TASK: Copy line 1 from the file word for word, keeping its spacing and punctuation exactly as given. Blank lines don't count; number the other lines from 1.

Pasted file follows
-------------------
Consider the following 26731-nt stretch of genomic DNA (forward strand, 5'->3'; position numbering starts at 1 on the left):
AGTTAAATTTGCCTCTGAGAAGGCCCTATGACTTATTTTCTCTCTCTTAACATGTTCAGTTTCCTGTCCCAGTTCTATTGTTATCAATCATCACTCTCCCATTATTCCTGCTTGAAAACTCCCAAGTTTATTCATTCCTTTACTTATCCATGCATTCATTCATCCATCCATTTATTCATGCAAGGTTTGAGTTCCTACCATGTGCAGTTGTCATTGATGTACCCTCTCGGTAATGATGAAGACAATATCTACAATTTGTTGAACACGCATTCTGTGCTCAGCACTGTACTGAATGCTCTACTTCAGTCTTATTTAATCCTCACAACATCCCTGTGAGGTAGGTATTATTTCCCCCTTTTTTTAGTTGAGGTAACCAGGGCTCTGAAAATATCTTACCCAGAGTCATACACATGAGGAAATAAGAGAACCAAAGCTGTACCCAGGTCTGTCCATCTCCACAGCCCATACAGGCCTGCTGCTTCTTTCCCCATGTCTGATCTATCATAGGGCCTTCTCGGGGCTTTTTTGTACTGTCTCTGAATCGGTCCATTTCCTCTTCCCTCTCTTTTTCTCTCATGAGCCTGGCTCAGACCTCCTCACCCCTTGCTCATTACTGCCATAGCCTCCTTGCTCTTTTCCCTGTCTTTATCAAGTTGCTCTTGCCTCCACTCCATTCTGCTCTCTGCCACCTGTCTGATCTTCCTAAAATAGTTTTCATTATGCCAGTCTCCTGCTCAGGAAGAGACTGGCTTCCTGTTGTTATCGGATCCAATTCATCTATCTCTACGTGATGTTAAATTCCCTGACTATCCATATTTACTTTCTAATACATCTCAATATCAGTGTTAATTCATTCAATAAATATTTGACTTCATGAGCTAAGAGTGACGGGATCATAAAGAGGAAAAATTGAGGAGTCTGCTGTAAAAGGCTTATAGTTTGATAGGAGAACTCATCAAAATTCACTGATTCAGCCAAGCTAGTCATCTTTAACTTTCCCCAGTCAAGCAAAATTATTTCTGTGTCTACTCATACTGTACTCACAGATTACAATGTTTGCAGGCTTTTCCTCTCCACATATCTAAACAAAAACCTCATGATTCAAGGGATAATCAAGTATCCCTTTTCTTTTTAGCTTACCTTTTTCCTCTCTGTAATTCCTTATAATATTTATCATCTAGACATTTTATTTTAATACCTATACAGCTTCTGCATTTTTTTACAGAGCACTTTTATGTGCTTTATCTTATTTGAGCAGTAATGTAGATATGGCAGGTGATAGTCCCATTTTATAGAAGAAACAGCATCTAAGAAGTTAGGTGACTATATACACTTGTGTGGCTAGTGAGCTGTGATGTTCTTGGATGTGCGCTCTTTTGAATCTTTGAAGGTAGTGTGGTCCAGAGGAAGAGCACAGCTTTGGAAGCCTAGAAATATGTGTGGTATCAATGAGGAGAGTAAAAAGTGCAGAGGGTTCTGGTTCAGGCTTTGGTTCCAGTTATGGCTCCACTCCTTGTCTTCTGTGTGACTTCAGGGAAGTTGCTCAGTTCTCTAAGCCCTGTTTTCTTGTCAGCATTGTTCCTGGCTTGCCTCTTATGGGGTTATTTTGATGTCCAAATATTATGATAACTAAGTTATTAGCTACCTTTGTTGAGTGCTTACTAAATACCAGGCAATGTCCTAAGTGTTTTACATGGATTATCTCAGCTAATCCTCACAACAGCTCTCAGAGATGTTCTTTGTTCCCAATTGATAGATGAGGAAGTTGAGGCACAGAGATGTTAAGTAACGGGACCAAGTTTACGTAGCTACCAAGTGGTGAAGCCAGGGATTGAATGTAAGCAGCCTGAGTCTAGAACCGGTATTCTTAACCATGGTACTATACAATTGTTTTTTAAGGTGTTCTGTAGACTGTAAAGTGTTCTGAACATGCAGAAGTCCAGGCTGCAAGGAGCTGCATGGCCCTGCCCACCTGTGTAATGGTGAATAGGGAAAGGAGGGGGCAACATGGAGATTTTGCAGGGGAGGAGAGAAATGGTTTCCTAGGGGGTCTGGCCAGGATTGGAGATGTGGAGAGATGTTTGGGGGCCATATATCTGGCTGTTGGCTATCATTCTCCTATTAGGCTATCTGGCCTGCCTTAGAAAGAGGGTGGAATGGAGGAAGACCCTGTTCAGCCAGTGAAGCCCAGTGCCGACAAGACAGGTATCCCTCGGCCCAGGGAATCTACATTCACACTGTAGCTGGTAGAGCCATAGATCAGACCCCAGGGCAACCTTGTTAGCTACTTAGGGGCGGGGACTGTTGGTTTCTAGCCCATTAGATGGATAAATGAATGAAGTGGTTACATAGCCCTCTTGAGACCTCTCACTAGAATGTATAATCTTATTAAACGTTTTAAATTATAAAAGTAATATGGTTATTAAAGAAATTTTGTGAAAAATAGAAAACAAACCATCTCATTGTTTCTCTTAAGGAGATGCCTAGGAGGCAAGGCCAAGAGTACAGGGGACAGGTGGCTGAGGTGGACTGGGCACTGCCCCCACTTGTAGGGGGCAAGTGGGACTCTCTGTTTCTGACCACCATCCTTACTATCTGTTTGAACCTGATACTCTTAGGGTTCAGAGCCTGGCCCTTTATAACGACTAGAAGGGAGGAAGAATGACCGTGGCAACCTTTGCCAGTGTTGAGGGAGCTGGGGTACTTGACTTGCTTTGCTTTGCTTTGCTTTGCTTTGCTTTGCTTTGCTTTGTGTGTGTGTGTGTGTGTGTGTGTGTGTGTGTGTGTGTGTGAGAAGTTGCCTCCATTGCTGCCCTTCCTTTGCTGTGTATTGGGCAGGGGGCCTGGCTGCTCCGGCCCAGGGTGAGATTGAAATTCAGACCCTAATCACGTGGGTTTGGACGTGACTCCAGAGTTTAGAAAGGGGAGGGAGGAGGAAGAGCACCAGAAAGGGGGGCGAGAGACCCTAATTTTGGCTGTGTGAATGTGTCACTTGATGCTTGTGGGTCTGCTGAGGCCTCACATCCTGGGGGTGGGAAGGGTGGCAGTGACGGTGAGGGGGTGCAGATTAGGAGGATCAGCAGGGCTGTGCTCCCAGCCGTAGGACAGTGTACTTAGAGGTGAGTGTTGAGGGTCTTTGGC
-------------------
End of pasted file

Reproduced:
Consider the following 26731-nt stretch of genomic DNA (forward strand, 5'->3'; position numbering starts at 1 on the left):